Violence and corruption, long seen in traditional drug-producing countries, are increasingly seen within the EU. The analyses highlight that, in some EU Member States (Belgium, Spain, France, Netherlands), competition between drug suppliers has intensified, resulting in an increase in violent clashes. The expanding EU cocaine market has brought with it a rise in homicides, kidnappings and intimidation, with violence spilling over to those outside the drug market (e.g. lawyers, government officials, journalists). Meanwhile, the growth of large-scale production of methamphetamine in Europe has the potential to ‘drive more corruption along the supply chain, creating a parallel economy’. Corruption has been identified as a key threat in the EU, with almost 60 % of criminal networks estimated to use corruption as a facilitator.
A prominent cross-cutting theme in today’s findings is the environmental impact of drug production. This includes the dumping of chemical waste, which can result in ecological damage, public safety risks and high clean-up costs. Fatalities have been recorded in synthetic drug production laboratories in Belgium and the Netherlands in recent years, due to fires, explosions or suffocation from carbon monoxide or other toxic fumes.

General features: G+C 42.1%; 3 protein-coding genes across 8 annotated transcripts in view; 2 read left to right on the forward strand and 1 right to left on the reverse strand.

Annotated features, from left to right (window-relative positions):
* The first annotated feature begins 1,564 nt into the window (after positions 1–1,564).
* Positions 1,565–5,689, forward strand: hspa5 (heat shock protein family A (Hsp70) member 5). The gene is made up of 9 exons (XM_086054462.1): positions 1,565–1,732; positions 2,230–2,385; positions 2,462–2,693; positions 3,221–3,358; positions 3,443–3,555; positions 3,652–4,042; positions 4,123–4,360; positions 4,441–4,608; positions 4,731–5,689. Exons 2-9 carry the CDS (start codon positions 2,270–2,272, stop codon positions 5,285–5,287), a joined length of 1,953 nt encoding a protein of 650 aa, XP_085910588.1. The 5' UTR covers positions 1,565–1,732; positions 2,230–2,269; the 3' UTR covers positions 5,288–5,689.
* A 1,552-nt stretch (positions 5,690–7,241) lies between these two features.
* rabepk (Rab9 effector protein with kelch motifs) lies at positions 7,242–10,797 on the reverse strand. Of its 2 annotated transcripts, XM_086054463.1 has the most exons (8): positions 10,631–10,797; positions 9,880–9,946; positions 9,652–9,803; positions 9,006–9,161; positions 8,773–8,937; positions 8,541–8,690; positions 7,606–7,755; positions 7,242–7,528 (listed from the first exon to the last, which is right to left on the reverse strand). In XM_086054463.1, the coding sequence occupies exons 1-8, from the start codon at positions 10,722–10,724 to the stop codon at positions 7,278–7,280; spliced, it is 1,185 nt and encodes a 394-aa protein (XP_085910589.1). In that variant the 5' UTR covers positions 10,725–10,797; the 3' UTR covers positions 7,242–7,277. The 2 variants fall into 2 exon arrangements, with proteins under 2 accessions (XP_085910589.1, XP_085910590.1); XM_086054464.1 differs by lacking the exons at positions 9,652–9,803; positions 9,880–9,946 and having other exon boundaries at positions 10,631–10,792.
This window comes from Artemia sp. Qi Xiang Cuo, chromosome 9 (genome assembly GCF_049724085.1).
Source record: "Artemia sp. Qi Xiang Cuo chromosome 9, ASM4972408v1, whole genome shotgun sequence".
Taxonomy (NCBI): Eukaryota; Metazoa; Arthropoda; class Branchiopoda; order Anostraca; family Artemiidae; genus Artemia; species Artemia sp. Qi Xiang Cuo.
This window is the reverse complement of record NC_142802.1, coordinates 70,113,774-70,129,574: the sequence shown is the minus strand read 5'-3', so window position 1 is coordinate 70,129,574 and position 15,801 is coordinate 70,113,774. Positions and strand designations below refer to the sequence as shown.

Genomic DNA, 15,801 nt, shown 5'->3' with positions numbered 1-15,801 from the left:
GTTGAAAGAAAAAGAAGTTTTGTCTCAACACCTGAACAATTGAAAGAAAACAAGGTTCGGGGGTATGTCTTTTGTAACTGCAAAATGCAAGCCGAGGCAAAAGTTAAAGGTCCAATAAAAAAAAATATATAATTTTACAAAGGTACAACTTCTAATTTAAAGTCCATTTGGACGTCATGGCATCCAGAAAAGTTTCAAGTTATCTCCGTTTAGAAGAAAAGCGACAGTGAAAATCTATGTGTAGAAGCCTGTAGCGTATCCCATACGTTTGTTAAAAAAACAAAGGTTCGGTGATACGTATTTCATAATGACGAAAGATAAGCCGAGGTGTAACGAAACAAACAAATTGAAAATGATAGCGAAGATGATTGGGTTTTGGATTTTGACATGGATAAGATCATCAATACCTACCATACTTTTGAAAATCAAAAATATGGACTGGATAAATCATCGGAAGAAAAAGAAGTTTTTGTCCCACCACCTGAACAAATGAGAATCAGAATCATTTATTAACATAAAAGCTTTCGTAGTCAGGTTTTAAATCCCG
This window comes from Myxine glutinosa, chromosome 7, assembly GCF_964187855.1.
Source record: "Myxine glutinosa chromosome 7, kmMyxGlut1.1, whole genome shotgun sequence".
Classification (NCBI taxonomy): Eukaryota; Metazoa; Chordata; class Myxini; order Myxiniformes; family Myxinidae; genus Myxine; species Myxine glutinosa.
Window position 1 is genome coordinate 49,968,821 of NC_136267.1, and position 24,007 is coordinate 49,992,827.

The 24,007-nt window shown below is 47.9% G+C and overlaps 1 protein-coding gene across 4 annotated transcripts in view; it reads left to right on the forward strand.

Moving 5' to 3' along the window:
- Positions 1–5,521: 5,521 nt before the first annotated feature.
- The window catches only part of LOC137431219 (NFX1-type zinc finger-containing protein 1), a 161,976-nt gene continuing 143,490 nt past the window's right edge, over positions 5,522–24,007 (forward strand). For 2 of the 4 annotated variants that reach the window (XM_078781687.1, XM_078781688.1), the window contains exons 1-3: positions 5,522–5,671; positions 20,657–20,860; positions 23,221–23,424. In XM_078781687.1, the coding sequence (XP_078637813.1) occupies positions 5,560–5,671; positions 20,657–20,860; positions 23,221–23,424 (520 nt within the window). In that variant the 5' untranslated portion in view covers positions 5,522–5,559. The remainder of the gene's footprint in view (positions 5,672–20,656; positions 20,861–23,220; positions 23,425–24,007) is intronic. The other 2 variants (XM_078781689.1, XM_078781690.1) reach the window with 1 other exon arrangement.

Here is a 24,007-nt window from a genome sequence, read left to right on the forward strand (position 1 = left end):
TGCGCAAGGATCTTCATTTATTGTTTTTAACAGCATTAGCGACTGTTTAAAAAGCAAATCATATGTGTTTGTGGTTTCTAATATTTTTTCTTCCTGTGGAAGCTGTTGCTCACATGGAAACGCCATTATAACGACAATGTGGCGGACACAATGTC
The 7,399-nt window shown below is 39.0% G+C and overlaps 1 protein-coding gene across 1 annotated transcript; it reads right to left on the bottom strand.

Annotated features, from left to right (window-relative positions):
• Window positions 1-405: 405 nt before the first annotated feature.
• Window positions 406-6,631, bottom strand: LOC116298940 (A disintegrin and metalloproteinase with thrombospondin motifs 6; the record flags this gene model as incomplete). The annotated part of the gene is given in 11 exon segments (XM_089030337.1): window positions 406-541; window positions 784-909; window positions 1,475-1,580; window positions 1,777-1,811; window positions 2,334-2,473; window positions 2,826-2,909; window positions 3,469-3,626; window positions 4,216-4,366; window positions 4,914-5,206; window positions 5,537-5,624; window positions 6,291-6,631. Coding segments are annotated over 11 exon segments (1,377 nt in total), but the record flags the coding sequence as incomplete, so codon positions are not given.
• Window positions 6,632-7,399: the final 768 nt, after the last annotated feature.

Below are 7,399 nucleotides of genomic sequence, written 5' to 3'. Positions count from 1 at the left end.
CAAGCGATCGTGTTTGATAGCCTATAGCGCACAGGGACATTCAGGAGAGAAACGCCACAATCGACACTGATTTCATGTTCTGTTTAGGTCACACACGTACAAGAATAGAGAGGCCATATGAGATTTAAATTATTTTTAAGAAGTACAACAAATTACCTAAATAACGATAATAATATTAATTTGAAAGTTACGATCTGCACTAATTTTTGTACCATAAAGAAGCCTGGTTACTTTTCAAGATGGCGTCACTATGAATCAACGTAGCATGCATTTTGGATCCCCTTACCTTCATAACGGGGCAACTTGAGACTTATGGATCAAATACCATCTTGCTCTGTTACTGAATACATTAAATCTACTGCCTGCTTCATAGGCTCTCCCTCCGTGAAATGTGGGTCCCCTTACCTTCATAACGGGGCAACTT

Despite the unprecedented disruption caused by the COVID-19 pandemic, cocaine and methamphetamine markets in the EU have continued to evolve. Analyses show that COVID-19 restrictions were felt more at retail than wholesale level, where cocaine trafficking via maritime routes continued at pre-pandemic levels. Retail drug markets were disrupted during the early lockdowns, although dealers quickly adapted using new methods (encrypted messaging services, social media apps, online sources and home deliveries). In 2020, methamphetamine was one of the drugs most often seized in postal consignments.